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In Acta psychiatrica Scandinavica

OBJECTIVE : We set forth to build a prediction model of individuals who would develop bipolar disorder (BD) using machine learning techniques in a large birth cohort.

METHODS : A total of 3,748 subjects were studied at birth, 11, 15, 18, at 22 years of age in acommunity birth cohort. We used the elastic net algorithm with 10-fold cross-validation to predict which individuals woulddevelop BD at endpoint (22-years) at each follow-up visit before diagnosis (from birth up to 18 years). Afterward, we used the best model to calculate the subgroups of subjects at higher and lower risk of developing BD and analyzed the clinical differences among them.

RESULTS : A total of 107 (2.8%) individuals within the cohort presented with BD type I, 26 (0.6%) with BD type II, and 87 (2.3%) with BD not otherwise specified. Frequency of female individuals was 58.82% (n=150) in the BD sample and 53.02% (n=1,868) among the unaffected population. The model with variables assessed at the 18-years follow-up visit achieved the best performance: AUC 0.82 (CI 0.75-0.88), balanced accuracy 0.75, sensitivity 0.72, and specificity 0.77. The most important variables to detect BD at the 18-years follow-up visit were suicide risk, generalized anxiety disorder, parental physical abuse, and financial problems. Additionally, the high-risk subgroup of BD showed a high frequency of drug use and depressive symptoms.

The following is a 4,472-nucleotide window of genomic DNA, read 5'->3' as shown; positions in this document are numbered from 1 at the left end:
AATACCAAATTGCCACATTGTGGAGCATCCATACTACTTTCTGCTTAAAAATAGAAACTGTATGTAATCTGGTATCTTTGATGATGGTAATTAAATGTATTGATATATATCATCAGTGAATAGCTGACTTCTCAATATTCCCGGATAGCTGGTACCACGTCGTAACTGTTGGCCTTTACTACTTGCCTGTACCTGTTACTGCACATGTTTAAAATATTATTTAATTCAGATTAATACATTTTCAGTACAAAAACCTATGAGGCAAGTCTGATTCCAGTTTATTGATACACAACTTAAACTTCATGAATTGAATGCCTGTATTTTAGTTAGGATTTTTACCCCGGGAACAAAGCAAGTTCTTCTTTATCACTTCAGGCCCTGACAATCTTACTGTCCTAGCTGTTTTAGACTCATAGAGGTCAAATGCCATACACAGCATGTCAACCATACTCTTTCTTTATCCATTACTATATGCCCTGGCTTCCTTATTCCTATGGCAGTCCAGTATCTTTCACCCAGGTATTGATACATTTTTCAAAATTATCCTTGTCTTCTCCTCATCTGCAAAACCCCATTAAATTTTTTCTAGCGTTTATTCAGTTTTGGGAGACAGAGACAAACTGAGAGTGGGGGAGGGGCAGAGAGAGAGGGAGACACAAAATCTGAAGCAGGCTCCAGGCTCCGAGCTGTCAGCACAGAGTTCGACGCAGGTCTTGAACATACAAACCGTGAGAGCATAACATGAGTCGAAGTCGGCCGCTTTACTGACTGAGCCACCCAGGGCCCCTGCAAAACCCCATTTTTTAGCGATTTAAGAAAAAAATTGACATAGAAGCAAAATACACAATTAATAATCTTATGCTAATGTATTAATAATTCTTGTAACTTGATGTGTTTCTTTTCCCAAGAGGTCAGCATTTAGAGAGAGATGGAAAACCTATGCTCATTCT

CONCLUSIONS : We developed a risk calculator for BD incorporating both demographic and clinical variables from a 22-year birth cohort. Our findings support previous studies in high-risk samples showing the significance of suicide risk and generalized anxiety disorder prior to the onset of BD, and highlight the role of social factors and adverse life events.

Rabelo-da-Ponte Francisco Diego, Feiten Jacson Gabriel, Mwangi Benson, Barros Fernando C, Wehrmeister Fernando C, Menezes Ana Maria, Kapczinski Flavio, Passos Ives Cavalcante, Kunz Mauricio

2020-Sep-16

bipolar disorder, clinical aspects, epidemiology, population surveys